So for 2 days last week I took a sugar pulling and sculpting class over at ICE ak Institute of Culinary Education, here in NYC. Yes its a culinary school, but they had regular classes for regular folk who don't know basic knife skills or how to treat sugar. Oh yeah it was great. It was kinda pricy but it was a b-day present to me.
It was an intensive 2 day class. Let me tell you, after this experience, I have MAD respect for people who work with sugar/chocolate on those foodtv challenges. It is HARD! it is beyond hard. You need patience, physical stamina, upper body strength, and callousy hands that don't feel shit anymore! I learned a lot about sugar, how to cook it and use it, sculpt it, pull it, blow it and make it look pretty. I also worked with isomalt, you may have seen it on foodtv during those sugar challenges. Its hella expensive, but its super shiny, it's a little easier to work with than granulated sugar and it was originally intended to be used for diabetics. Sure the confectioners took it over and told the diabetics to stick to their splenda.
The class was pretty small, there were 6 people there. But they had space for 8. The teacher was super informative and knew her stuff. She was able to pick up the gooey sugar with her bare hands! She had been doing this for years, and when she demonstrates it, it looks so easy, but when you try, damn, talk about screwing up royally.
I did'nt take a lot of pics, cause my hands, and fingers were getting burned and busy working with the sugar, I barely had time to jot down all the notes on stuff she said. I took whatever pics I could.
Sugar in liquidy form. It's HOT!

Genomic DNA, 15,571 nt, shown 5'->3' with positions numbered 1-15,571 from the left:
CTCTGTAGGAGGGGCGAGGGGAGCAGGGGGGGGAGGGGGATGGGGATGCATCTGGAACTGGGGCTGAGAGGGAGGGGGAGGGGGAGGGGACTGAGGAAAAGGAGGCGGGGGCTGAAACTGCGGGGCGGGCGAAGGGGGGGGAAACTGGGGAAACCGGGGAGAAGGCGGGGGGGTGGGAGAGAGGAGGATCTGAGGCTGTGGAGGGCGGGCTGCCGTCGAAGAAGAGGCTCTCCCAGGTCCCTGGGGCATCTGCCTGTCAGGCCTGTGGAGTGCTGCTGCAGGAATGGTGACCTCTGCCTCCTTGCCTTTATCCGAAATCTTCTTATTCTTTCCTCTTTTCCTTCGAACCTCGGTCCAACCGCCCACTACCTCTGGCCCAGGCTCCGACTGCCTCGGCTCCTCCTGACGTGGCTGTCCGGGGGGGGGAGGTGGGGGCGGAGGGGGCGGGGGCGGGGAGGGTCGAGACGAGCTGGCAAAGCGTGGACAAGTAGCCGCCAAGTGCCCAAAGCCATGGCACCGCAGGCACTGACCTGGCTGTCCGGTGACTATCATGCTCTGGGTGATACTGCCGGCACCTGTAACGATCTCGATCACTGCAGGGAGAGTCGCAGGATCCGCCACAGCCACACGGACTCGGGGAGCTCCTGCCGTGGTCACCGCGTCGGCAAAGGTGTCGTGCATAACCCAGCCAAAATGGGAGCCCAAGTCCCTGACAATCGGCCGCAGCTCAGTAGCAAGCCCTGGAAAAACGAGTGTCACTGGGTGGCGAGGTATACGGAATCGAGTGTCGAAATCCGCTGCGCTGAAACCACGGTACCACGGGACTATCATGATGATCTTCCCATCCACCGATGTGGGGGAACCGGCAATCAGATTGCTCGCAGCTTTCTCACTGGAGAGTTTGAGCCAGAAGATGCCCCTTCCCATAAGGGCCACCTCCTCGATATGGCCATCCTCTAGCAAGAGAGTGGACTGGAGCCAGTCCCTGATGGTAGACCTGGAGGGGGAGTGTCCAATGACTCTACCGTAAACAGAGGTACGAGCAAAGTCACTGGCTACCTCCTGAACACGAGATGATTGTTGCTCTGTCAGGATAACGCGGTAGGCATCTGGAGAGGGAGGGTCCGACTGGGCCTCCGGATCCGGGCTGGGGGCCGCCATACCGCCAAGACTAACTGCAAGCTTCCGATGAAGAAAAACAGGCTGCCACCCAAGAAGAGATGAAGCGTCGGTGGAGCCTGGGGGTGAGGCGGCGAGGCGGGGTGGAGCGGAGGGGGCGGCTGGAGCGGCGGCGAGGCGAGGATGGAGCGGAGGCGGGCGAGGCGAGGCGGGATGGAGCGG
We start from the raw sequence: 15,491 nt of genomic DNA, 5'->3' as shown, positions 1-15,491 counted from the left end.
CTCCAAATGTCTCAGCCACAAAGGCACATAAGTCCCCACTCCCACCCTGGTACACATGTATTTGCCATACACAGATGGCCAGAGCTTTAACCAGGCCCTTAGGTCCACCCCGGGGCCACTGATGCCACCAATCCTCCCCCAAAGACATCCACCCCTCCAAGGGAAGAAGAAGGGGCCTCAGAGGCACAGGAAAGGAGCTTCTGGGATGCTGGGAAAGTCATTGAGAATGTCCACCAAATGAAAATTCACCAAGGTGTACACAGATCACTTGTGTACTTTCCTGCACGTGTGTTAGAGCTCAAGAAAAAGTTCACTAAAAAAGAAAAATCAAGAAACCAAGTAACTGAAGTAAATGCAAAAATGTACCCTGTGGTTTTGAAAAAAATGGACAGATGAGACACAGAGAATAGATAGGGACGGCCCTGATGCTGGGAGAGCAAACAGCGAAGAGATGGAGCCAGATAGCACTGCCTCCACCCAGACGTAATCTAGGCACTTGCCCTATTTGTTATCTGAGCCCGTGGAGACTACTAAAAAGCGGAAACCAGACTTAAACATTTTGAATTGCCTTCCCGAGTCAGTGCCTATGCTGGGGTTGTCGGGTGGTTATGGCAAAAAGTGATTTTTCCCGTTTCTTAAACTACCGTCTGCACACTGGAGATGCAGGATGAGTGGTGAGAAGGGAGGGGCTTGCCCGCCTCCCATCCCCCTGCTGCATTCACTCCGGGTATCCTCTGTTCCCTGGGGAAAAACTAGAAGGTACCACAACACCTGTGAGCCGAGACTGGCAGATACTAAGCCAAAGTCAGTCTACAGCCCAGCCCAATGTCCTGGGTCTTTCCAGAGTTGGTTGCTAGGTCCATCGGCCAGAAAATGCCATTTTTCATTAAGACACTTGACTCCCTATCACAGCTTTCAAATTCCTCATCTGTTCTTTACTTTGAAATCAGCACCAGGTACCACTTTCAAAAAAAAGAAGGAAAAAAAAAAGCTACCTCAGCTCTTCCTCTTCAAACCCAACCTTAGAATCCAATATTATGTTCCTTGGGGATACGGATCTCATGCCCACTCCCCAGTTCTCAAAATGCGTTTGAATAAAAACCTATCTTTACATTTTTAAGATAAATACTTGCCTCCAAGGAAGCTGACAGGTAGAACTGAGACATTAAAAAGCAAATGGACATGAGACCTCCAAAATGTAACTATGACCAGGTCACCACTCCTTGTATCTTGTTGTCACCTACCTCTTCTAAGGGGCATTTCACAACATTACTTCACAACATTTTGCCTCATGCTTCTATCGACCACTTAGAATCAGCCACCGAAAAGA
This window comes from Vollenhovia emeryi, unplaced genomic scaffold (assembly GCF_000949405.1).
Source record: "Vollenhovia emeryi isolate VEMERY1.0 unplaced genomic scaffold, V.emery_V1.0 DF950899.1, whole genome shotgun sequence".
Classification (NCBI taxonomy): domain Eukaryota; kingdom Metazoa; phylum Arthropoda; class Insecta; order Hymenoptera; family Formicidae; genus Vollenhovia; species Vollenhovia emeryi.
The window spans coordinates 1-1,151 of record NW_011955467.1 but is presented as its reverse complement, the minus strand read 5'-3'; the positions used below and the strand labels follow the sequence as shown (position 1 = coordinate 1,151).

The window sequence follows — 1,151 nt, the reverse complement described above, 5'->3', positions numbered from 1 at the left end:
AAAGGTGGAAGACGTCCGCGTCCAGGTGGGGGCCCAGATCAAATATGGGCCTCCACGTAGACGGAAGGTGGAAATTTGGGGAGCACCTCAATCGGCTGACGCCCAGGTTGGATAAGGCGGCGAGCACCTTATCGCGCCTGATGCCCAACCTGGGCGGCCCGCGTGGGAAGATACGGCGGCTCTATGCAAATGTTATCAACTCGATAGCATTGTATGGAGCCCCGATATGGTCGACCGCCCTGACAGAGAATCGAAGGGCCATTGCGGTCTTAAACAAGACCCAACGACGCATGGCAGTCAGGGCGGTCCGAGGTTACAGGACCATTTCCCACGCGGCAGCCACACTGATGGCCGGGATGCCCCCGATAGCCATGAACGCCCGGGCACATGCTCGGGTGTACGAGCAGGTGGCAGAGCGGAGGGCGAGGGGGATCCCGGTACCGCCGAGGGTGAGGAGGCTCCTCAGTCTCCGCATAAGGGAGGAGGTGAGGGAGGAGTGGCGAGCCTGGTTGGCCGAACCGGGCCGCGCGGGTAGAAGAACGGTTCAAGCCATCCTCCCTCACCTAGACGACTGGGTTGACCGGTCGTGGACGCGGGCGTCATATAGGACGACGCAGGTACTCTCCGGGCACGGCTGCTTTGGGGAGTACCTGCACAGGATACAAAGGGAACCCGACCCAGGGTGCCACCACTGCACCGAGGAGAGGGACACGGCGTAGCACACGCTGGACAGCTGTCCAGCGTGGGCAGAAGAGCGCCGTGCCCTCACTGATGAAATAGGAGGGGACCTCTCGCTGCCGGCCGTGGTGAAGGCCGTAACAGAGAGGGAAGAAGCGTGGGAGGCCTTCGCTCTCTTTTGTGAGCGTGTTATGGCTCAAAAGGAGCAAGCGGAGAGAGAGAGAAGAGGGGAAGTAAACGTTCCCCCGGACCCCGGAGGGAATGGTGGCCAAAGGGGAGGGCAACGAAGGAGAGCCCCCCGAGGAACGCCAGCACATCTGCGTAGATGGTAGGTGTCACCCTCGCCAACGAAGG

Though I should start by saying, we put band aids on our fingertips, on our thumb and index finger. It was to help with the heat. Then we put on latex gloves, the gloves DO NOT protect you from the heat of the sugar. It protects the sugar from your grubby greasy fingers. Damn you sugar! I wish I could put band aids all over my hand, but they only help so much. So when you see the ppl on foodtv working with the gloves on, damn, they feel the heat and they can deal with it. Mad respect for them.
The first day we worked with isomalt, it doesn't take much to melt it, ratio is 10% water to the amount of isomalt. I tasted some, it's really not very sweet and its big chunks. We boil it to hard crack temp which is around 320F. Yes. then we add the food color which was green, naturally isomalt will turn white. So that's our 2 colors for the ribbons we were gonna make.
Working that sugar was HOT! That sugar was HOT, scalding hot at times. You just have to work through it, cool it a bit and then use your hands to pull it. We tried to pull a lot of ribbon, sometimes it didn't work out well. Sometimes we did it wrong and had to start all over again. Sometimes we got it right, and when we tried to cut it, it would crack. Doh! start all over again. That's all there is to it.